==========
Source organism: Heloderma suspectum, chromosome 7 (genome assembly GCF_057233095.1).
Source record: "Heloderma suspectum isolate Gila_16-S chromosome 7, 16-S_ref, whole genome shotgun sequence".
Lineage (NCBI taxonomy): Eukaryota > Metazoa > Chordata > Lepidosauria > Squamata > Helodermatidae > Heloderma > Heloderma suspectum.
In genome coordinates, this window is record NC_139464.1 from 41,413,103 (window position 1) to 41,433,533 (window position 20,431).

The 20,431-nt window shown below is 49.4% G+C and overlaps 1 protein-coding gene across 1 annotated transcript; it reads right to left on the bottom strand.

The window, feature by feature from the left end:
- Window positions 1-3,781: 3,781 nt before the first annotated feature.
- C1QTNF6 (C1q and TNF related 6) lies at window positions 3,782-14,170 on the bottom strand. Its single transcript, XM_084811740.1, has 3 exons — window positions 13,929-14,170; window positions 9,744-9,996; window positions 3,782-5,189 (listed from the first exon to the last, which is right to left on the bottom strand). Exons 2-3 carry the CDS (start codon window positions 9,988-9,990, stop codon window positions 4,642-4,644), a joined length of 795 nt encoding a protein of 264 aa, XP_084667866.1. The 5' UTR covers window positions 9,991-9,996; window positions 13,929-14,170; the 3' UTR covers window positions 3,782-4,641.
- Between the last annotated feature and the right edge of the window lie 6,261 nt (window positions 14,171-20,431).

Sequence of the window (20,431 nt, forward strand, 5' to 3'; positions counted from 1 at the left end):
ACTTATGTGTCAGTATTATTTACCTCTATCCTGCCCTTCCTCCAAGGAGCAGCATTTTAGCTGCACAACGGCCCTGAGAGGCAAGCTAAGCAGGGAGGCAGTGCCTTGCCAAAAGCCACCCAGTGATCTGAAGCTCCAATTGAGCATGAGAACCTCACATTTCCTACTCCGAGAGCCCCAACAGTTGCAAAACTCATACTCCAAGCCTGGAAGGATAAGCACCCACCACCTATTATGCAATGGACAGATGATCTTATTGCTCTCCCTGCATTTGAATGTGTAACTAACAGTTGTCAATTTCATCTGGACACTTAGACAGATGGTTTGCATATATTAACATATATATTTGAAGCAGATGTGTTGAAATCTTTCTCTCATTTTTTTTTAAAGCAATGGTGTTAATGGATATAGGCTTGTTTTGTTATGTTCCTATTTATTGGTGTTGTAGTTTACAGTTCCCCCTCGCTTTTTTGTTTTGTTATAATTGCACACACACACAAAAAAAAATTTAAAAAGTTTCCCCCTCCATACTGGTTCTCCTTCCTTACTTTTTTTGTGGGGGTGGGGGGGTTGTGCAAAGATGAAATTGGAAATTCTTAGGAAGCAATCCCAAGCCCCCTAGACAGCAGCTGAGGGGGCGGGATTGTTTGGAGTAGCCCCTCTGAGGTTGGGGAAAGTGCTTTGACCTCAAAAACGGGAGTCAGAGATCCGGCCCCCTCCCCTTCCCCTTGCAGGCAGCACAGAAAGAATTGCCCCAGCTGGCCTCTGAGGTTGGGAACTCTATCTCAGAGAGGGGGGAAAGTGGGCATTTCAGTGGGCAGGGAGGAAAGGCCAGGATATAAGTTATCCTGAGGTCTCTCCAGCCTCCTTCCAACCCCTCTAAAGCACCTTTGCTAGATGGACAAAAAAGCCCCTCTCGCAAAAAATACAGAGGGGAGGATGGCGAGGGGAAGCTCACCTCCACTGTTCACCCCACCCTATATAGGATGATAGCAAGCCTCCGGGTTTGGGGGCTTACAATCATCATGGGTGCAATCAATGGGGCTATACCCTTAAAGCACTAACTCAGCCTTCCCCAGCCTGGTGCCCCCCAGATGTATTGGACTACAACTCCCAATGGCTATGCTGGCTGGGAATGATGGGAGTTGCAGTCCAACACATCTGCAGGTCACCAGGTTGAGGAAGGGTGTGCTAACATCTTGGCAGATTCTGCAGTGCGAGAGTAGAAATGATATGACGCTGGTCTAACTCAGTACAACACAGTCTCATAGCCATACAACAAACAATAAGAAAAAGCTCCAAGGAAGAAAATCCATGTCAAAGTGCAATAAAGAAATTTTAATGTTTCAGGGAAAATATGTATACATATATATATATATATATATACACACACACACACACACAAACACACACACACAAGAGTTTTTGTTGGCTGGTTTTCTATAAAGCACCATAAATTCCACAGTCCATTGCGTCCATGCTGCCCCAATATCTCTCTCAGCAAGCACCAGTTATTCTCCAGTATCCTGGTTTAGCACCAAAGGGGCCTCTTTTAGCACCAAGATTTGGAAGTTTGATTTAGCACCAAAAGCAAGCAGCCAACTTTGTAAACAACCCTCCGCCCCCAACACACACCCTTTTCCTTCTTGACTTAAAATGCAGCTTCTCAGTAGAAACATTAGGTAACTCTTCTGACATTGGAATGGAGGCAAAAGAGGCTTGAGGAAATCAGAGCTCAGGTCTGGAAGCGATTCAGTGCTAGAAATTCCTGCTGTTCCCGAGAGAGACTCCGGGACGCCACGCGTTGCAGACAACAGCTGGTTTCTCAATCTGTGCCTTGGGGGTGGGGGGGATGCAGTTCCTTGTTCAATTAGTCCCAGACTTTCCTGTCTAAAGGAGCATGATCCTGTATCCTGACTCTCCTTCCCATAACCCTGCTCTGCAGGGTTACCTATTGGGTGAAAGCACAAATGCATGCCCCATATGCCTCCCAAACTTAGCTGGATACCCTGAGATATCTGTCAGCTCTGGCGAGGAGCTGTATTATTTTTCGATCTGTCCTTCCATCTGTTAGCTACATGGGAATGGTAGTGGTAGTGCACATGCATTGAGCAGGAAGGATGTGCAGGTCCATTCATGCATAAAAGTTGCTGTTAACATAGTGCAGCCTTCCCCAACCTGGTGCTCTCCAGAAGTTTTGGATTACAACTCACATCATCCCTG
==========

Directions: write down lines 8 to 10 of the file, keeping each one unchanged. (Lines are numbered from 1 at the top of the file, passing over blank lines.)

- C1QTNF6 (C1q and TNF related 6) lies at window positions 3,782-14,170 on the bottom strand. Its single transcript, XM_084811740.1, has 3 exons — window positions 13,929-14,170; window positions 9,744-9,996; window positions 3,782-5,189 (listed from the first exon to the last, which is right to left on the bottom strand). Exons 2-3 carry the CDS (start codon window positions 9,988-9,990, stop codon window positions 4,642-4,644), a joined length of 795 nt encoding a protein of 264 aa, XP_084667866.1. The 5' UTR covers window positions 9,991-9,996; window positions 13,929-14,170; the 3' UTR covers window positions 3,782-4,641.
- Between the last annotated feature and the right edge of the window lie 6,261 nt (window positions 14,171-20,431).

Sequence of the window (20,431 nt, forward strand, 5' to 3'; positions counted from 1 at the left end):